Last Updated: October 20th, 2018

Awareness in touch

The nervous system is a gateway to the world, acting as our conduit for sensory experience. The way our nerve endings send sensations through every inch of our body does not end at the tips of our fingers or the last layer of skin. Every wave of heat that ripples through us from across the room is a reminder of our interconnectedness. Too often we draw a line where we end and the outside world begins. Just as we can feel the sparkle of static from simple proximity, so too can we extend our senses to all our surroundings. This sensory empathy is a wonderful method to approach something as simple as touch with a mindful spirit.

We hold a pen as an extension of our hand, yet how often do we appreciate its graceful flow over paper as our own? We treat our palms to the soothing texture of laundry, yet diminish the experience as a chore. However simple it may seem, the idea of touching something with a conscious and appreciative nature will turn any activity into a deeper, mindful experience. We can transform routine tasks into more involved and aware experiences by acknowledging each moment’s clear and potent sentiency. By staying grateful for the tickle of fresh grass between our toes or the warm kindle from a burner, we little by little encourage thankfulness for every experience we treat our bodies to.

Point of view

The sense of sight is a powerful experience and strongly shapes our outlook on the world. It is at once a conductor of light and colour as well as a powerful communication tool. When reacting to our surroundings and the things we see, we often fail to observe things the way they really are. Our sight is easily marred by planning for the future and thinking of the past. It becomes easy then to cast our gaze downwards and inwards away from the world around us. A mindful eye is one that can watch without recourse to such refuge.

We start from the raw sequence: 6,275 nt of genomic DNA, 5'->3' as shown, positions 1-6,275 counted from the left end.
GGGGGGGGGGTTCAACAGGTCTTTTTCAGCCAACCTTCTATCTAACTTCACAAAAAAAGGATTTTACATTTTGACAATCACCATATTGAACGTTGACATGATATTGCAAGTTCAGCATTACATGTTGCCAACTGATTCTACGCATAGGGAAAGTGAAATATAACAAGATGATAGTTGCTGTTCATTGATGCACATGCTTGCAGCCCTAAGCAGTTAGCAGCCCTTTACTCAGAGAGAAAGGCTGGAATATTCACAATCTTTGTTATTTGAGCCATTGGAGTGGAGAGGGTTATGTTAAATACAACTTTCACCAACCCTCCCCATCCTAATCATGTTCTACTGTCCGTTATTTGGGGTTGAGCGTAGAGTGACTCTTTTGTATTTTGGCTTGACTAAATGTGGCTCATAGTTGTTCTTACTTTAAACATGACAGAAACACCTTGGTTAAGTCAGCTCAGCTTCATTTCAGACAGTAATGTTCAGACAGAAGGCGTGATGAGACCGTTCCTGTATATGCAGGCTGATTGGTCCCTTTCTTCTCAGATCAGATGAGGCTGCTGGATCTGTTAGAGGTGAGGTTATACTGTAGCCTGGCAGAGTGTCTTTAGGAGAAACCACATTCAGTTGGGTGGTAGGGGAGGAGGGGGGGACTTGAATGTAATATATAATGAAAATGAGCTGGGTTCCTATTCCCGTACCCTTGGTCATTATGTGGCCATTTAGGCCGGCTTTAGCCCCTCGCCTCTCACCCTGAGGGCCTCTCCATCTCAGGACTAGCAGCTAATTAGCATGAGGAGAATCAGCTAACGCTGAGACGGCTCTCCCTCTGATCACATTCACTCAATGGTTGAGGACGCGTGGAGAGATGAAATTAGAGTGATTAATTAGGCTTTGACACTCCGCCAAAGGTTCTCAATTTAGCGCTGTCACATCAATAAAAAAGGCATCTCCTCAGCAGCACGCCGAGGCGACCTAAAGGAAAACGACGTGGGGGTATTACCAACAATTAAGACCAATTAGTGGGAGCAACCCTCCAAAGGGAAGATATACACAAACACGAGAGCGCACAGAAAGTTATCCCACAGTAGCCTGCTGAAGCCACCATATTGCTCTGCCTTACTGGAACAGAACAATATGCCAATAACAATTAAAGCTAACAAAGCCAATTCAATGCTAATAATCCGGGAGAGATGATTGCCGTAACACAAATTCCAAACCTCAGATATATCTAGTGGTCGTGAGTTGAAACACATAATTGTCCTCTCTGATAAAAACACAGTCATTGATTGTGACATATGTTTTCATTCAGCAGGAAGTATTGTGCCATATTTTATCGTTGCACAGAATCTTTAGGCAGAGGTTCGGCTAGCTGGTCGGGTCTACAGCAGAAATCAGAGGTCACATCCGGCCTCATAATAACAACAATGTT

A simple tilt of the head, deep breath and wide-eyed gaze towards the world around us will reconnect our sight to the world and invite others to make more visual contact. Such a step gives our busy mind a well deserved pause and arouse things in a whole new light. The same walk home can be different every day if approached in such a way. Stronger eye contact with the colourful architecture of our environment will bring forth greater appreciation of the visual spectacle that is before us at all times.

Bells of mindfulness in the home

Turn these everyday occurrences into reminders to come back to the present moment. Start with one bell until it becomes grounded in your mindfulness practice, then add others. Bells of mindfulness can be anything you choose, so feel free to experiment with whatever works best for you.

  • walking through doorway
  • walking up or down stairs
  • phone ringing
  • alarm clock buzzing
  • brushing teeth
  • washing hands
  • taking a shower
  • putting on clothes
  • opening fridge
  • eating or drinking
by Francois Murphy